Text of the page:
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Kinmont Willie

[ Roud 4013 ; Child 186 ; Ballad Index C186 ; trad.]

Ross Kennedy sang the Border ballad Kinmont Willie in 1998 on the Fellside CD Fyre and Sworde: Songs of the Border Reivers. The album’s sleeve notes commented:

The events of 1596 and the rescue of ‘Kinmont’ Willie Armstrong represent a daring swashbuckling adventure. The fact that Kinmont led one of the most notorious bands of cut-throats ever to roam the Debateable Land seems to be irrelevant and in the tradition of the Border ballads we are to view him as a hero. His notoriety and activities were such that the Warden of the West Marsh’s deputy, Salkeld, captured Kinmont as he returned from a Truce Day at the Dayholm of Kershope. Kinmont was taken to Carlisle. According to Border Law it should not have happened on a Truce Day and Walter Scott of Buccleuch (keeper of Liddesdale on whose land the arrest had been made) protested to the Warden, Lord Scrope. When Scrope refused to return Kinmont, Buccleuch became concerned that Scrope was anxious to hang Kinmont on the gallows at Harraby and so assembled a motley bunch of Elliots, Scotts, Armstrongs and Grahams to effect a rescue. Oral tradition has meant that the numbers vary from 40 to 200. The weather was atrocious which made crossing the River Eden very dangerous, but it did mean that the castle watch had taken shelter. Buccleuch left a group to cover the retreat and led the raiding party himself. Popular opinion has it that they must have had support from the inside because they entered the castle quickly. Thus with the aid of a sturdy Reiver, Red Rowan, Kinmont made his escape.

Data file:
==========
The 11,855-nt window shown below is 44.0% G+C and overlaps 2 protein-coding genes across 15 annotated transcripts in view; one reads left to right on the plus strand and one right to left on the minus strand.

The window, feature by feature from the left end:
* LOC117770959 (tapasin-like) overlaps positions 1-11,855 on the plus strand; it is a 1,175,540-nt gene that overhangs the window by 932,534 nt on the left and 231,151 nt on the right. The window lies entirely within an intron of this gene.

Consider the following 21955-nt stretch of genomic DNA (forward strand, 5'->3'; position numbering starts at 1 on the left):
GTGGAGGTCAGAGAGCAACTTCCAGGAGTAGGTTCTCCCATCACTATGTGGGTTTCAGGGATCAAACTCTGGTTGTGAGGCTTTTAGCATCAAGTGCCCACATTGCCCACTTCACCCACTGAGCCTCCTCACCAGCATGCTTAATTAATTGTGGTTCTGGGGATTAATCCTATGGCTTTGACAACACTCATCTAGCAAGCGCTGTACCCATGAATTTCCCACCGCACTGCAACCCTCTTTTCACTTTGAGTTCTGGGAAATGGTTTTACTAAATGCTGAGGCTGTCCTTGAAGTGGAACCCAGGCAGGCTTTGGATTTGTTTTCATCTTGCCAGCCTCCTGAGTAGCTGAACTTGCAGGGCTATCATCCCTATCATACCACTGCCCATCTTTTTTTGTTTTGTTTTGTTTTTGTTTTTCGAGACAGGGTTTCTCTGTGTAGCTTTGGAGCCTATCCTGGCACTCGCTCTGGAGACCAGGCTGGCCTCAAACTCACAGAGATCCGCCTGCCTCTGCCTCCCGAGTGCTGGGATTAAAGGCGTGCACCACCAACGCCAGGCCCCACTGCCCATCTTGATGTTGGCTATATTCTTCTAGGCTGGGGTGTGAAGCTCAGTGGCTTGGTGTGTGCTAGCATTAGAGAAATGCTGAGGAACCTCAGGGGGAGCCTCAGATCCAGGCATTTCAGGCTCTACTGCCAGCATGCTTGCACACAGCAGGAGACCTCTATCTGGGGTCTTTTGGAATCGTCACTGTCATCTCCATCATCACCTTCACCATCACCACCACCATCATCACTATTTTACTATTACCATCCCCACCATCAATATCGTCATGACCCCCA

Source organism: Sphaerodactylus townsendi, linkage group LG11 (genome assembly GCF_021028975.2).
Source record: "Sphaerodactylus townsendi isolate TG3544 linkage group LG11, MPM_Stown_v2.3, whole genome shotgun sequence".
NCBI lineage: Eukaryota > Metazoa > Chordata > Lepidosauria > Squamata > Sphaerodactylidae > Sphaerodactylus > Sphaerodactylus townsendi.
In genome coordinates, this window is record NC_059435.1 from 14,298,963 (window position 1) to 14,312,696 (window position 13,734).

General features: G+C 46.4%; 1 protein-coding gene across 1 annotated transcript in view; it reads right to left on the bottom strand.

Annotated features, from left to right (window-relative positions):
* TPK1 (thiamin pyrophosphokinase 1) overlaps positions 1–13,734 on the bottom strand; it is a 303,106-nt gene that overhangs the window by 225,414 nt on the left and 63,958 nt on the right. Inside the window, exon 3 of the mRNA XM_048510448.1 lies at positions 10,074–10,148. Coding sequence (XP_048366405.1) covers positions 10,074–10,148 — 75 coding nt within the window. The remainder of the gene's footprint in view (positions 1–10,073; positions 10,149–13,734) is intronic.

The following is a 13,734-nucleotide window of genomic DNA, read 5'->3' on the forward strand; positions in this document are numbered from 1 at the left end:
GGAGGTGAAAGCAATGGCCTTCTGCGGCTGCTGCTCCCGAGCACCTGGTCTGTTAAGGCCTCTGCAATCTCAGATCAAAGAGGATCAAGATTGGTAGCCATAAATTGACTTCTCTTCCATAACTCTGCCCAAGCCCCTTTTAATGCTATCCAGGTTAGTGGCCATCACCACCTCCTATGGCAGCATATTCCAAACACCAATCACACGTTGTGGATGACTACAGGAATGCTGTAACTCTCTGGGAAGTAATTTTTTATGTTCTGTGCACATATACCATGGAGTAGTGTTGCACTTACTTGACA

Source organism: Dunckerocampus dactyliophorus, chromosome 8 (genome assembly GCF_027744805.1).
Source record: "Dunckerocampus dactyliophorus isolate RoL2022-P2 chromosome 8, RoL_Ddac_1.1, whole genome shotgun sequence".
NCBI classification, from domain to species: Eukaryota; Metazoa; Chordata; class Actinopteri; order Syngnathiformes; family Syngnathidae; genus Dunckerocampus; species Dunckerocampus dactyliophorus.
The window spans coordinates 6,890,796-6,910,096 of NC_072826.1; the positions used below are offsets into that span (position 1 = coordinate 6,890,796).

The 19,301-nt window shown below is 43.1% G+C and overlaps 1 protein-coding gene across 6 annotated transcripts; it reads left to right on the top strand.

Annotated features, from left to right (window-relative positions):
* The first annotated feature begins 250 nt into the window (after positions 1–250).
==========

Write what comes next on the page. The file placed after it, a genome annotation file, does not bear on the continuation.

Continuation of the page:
The Armstrongs feature in a number of ballads, Jock o’ the Side, Johnny Armstrong etc. which reflects their significance in the Reivers story.

Willie Beattie of Caulside, Dumfriesshire, sang Kinmont Willie to Mike Yates in 2000. This recording was included in 2001 on the Musical Traditions anthology of song and music from the Mike Yates Collection, Up in the North and Down in the South. Yates commented in the album’s booklet:

On 17 March 1596, a truce-day was held in the Borders, so that Scots and English could meet freely to discuss matters of mutual interest. One person attending the meeting from the Scottish side was William Armstrong of Kinmont—‘Kinmont Willie’—perhaps the most notorious of the Border reivers, who had been active since 1583. Following the meeting, as Willie was riding home to his tower at Morton Rigg, to the north of Carlisle, he was captured by a band of Englishmen who took him to Carlisle Castle, where he was imprisoned. In doing so, the English had broken the terms of the truce-day and diplomatic letters were soon flying between Edinburgh and London, but to no avail. Willie remained a prisoner of the English. The English Deputy, Salkeld—‘fause Sakeld’ in the ballad—hould have ordered Willie’s immediate release, but did not do so.

The Warden, Lord Scrope—‘Lord Scroope’ in the ballad—was away at the time, but, on his return, he too felt unable to release such an important prisoner without permission of Queen Elizabeth. Matters dragged on until the Keeper of Liddesdale, Scott of Buccleuch, made up his mind to rescue Willie. Using his ‘great friends’, the Grahams of Eske, and English associates of the Grahams, (a fact conveniently omitted from the Scottish ballad!) Buccleuch’s party of about eighty men entered the castle on Sunday, 13 April, and rescued Willie from the English, much to the delight of the Scots. Lord Scrope’s subsequent report suggested that Buccleuch had an army of over five hundred men—well, it would, wouldn’t it!—and continues, “The watch, as yt shoulde seeme, by reason of the stormye night, were either on sleepe or gotten under some covert to defende them-selves from the violence of the wether, by meanes whereof the Scottes atcheived theire enterprise with lesse difficultie.”